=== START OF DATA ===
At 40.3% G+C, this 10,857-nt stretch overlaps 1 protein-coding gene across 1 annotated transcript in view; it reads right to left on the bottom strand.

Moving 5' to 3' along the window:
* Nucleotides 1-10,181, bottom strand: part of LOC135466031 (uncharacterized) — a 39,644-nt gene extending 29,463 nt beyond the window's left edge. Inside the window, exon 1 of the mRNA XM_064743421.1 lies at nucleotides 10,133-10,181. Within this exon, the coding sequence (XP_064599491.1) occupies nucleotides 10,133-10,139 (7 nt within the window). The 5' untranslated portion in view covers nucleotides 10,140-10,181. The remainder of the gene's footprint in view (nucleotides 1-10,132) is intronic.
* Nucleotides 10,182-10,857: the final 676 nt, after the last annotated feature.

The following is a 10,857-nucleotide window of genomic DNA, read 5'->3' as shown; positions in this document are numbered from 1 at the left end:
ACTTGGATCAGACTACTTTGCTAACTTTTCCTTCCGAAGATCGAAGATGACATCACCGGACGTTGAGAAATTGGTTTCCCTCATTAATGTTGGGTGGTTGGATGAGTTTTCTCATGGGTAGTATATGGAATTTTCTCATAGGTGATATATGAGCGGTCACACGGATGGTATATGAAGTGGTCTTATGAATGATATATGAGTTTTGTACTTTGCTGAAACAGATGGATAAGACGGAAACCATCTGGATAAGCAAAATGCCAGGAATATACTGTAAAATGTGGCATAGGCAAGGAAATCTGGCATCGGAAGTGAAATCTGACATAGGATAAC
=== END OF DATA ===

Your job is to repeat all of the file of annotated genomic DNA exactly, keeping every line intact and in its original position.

At 40.3% G+C, this 10,857-nt stretch overlaps 1 protein-coding gene across 1 annotated transcript in view; it reads right to left on the bottom strand.

Moving 5' to 3' along the window:
* Nucleotides 1-10,181, bottom strand: part of LOC135466031 (uncharacterized) — a 39,644-nt gene extending 29,463 nt beyond the window's left edge. Inside the window, exon 1 of the mRNA XM_064743421.1 lies at nucleotides 10,133-10,181. Within this exon, the coding sequence (XP_064599491.1) occupies nucleotides 10,133-10,139 (7 nt within the window). The 5' untranslated portion in view covers nucleotides 10,140-10,181. The remainder of the gene's footprint in view (nucleotides 1-10,132) is intronic.
* Nucleotides 10,182-10,857: the final 676 nt, after the last annotated feature.

The following is a 10,857-nucleotide window of genomic DNA, read 5'->3' as shown; positions in this document are numbered from 1 at the left end:
ACTTGGATCAGACTACTTTGCTAACTTTTCCTTCCGAAGATCGAAGATGACATCACCGGACGTTGAGAAATTGGTTTCCCTCATTAATGTTGGGTGGTTGGATGAGTTTTCTCATGGGTAGTATATGGAATTTTCTCATAGGTGATATATGAGCGGTCACACGGATGGTATATGAAGTGGTCTTATGAATGATATATGAGTTTTGTACTTTGCTGAAACAGATGGATAAGACGGAAACCATCTGGATAAGCAAAATGCCAGGAATATACTGTAAAATGTGGCATAGGCAAGGAAATCTGGCATCGGAAGTGAAATCTGACATAGGATAAC